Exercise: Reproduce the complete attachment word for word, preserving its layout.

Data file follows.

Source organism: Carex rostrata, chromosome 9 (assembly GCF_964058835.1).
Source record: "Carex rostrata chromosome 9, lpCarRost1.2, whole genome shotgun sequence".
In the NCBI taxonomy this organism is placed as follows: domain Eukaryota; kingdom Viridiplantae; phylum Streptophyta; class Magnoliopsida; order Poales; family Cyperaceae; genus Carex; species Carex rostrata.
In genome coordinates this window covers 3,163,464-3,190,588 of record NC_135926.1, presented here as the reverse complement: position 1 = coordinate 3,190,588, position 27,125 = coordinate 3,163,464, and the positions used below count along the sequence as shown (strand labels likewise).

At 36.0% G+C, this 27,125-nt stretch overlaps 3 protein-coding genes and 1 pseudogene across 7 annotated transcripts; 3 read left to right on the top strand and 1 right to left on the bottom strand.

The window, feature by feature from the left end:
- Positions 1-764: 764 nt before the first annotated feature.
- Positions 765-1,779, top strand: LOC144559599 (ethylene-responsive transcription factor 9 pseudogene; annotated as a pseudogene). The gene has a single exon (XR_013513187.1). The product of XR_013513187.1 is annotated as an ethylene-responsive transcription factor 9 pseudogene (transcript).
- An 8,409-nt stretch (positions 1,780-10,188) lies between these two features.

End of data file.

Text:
Source organism: Carex rostrata, chromosome 9 (assembly GCF_964058835.1).
Source record: "Carex rostrata chromosome 9, lpCarRost1.2, whole genome shotgun sequence".
In the NCBI taxonomy this organism is placed as follows: domain Eukaryota; kingdom Viridiplantae; phylum Streptophyta; class Magnoliopsida; order Poales; family Cyperaceae; genus Carex; species Carex rostrata.
In genome coordinates this window covers 3,163,464-3,190,588 of record NC_135926.1, presented here as the reverse complement: position 1 = coordinate 3,190,588, position 27,125 = coordinate 3,163,464, and the positions used below count along the sequence as shown (strand labels likewise).

At 36.0% G+C, this 27,125-nt stretch overlaps 3 protein-coding genes and 1 pseudogene across 7 annotated transcripts; 3 read left to right on the top strand and 1 right to left on the bottom strand.

The window, feature by feature from the left end:
- Positions 1-764: 764 nt before the first annotated feature.
- Positions 765-1,779, top strand: LOC144559599 (ethylene-responsive transcription factor 9 pseudogene; annotated as a pseudogene). The gene has a single exon (XR_013513187.1). The product of XR_013513187.1 is annotated as an ethylene-responsive transcription factor 9 pseudogene (transcript).
- An 8,409-nt stretch (positions 1,780-10,188) lies between these two features.